Nova Scotia filled its public Freedom of Information Archive with citizens' private data, then arrested the teen who discovered it

A 19 year old in Nova Scotia wanted to learn more about the provincial teachers' dispute, so he filed some Freedom of Information requests; he wasn't satisfied with the response so he decided to dig through other documents the province had released under open records laws to look for more, but couldn't find a search tool that was adequate to the job. Read the rest

For the first time, a US president has classified the legal justification for taking publicly acknowledged actions

It's not uncommon for legal opinions from the Justice Department’s Office of Legal Counsel to be classified; whenever the President wants to do something nefarious -- like authorizing the CIA's program of torture -- he'll get a memo out of the OLC, and then classify the whole thing: the action and its justification. Read the rest

Modern NDAs are unbelievably dirty, and the same handful of sleazy lawyers is behind most of them

Non-disclosure agreements were designed to protect trade-secrets, but they've morphed into a system for covering up misdeeds, silencing whistleblowers, and suborning perjury -- often at taxpayer expense. Read the rest

FCC refuses public records request about Ajit Pai's monumentally unfunny "comedy" videos

In the runup to his execution of Net Neutrality, Trump FCC Chairbeast Ajit Pai released a video on The Daily Caller, a far-right site; as a work of comedy, it was every bit as lame as the sketch he performed for telcoms lobbyists in which he "joked" about being a shill for his former employer, Verion. Read the rest

EFF awards the Foilies to the government agencies with the worst transparency for 2018

The annual Foilie Awards are out; the Electronic Frontier Foundation hands out these sardonic "awards" to the government entities whose Freedom of Information Act responses were the most heel-dragging, kakfaesque, and pointless. Read the rest

FDAAA Trials Tracker: leaderboard for pharma companies that break FDA clinical trial rules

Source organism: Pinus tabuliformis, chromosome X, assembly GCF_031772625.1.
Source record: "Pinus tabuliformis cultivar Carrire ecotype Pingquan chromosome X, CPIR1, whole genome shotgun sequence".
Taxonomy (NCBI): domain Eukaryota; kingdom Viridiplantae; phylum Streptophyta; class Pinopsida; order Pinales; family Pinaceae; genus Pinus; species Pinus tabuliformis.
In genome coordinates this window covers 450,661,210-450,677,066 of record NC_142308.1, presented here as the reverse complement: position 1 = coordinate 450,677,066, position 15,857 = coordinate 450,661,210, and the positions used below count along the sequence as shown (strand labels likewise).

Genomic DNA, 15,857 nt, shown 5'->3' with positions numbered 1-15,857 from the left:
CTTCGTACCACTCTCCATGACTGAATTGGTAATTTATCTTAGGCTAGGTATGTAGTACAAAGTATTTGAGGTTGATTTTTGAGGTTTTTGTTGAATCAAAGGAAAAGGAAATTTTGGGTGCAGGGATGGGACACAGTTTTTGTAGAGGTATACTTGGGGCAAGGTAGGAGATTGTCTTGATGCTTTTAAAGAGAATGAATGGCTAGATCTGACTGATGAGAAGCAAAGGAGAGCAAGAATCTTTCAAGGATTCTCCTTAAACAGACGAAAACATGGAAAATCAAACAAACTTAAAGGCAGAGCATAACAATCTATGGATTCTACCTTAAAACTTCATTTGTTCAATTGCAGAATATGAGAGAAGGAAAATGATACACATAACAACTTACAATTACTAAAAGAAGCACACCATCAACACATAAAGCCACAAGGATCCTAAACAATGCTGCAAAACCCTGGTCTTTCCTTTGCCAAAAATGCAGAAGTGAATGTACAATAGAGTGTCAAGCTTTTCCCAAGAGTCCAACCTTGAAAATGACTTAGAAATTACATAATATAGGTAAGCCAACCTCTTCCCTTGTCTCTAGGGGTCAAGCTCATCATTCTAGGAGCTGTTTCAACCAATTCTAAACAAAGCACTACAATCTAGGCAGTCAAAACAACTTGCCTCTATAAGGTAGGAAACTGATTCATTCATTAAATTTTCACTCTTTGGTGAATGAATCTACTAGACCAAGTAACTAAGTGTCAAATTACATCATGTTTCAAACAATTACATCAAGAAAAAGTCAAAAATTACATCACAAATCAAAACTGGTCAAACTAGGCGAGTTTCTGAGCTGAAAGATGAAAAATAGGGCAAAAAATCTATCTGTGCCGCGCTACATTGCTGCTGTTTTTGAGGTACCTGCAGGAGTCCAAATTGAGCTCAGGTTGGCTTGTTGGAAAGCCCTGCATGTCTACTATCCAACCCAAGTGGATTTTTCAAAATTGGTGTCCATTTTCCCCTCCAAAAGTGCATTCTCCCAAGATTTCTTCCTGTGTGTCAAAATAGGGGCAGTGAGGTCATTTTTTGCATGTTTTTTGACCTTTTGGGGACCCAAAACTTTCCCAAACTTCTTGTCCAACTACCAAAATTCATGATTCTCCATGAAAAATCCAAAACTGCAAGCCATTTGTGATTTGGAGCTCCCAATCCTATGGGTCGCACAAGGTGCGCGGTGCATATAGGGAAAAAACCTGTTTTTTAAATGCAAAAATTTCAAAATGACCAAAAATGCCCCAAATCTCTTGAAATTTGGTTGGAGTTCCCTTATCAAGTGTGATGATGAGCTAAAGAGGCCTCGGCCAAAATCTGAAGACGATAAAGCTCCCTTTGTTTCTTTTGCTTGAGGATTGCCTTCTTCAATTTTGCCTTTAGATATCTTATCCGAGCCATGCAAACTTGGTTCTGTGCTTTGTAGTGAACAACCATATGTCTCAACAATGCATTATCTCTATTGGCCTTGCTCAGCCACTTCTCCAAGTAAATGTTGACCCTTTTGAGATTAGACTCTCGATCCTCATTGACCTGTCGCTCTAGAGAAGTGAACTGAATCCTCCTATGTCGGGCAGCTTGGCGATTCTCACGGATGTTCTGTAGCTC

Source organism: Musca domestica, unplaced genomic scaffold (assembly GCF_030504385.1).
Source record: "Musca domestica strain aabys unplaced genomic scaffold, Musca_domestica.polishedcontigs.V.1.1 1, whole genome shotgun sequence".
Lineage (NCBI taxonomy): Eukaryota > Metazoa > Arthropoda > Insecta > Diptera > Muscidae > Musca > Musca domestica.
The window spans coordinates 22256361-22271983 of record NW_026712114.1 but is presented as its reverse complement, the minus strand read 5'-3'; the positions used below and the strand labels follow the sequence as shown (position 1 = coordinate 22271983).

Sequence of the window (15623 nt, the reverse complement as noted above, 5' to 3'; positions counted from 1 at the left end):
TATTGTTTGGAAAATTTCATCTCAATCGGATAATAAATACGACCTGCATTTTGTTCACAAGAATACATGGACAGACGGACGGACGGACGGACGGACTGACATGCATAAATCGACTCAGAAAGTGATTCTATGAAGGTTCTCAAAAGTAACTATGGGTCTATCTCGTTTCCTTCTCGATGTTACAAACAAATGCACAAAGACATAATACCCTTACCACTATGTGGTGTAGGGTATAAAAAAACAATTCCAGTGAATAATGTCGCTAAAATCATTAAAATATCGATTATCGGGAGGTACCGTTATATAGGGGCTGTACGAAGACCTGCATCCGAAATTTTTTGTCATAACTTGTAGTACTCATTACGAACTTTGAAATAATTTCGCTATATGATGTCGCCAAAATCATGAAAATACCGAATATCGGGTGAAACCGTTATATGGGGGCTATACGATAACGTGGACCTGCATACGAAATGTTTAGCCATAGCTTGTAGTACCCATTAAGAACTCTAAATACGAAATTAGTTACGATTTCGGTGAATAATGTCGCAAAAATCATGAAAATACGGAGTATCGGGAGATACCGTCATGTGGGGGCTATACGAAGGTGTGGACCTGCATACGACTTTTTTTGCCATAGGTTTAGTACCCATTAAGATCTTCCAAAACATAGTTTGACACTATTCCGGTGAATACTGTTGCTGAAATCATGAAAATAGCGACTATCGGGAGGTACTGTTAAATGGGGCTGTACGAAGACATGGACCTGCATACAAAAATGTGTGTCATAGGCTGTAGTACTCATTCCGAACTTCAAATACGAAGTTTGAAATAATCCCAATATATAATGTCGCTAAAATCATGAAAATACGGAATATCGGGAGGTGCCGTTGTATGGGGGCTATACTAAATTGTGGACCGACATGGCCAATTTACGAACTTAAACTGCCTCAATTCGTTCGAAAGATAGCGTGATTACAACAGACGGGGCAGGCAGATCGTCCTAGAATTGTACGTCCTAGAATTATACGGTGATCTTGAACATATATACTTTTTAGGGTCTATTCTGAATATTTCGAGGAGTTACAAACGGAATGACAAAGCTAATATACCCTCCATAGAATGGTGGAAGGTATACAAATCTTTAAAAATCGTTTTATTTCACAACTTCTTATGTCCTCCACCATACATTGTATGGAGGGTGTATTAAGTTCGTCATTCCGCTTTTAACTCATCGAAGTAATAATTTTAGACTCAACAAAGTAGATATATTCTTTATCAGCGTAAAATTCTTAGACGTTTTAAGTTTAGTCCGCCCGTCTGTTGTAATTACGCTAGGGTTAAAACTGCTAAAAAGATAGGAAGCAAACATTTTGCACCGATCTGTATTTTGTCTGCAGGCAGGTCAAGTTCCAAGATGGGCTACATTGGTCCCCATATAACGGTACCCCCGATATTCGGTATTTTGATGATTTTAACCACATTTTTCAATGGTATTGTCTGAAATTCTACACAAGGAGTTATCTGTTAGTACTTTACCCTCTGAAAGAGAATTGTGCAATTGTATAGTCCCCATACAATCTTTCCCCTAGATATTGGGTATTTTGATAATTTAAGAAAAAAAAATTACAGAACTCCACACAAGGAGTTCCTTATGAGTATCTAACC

Ben Goldacre (previously) led a team that created the FDAAA Trials Tracker, "A live informatics tool to monitor compliance with FDA requirements to report clinical trial results." Read the rest

Motherboard files legal complaint against London police to force it to explain why an officer bought creepy, potential illegal stalkerware

Flexispy is the creepy stalkerware advertised to abusive spouses and exes that Motherboard's Joseph Cox has been relentlessly tracking; when he acquired a leaked trove of the company's files, he started to mine it to see who was buying the potentially illegal app. Read the rest

Property of the People sues the FBI for details on "Gravestone," its reassuringly named secret mass-surveillance tool

In 2016, the watchdog group Property of the People discovered a secret FBI spying program called Gravestone, a mention of which slipped into the metadata of a document on the DoJ's website. Read the rest

After a Freedom of Information lawsuit, the White House visitor logs are now available online as a free searchable database

The DC-based transparency group Property of the People successfully sued the White House to force it to disclose its visitor logs; now, in collaboration with Propublica, those logs are online as a free, searchable database. Read the rest

Bernie Sanders: to fix the Democratic Party, curb superdelegates, make it easier to vote in primaries, and account for funds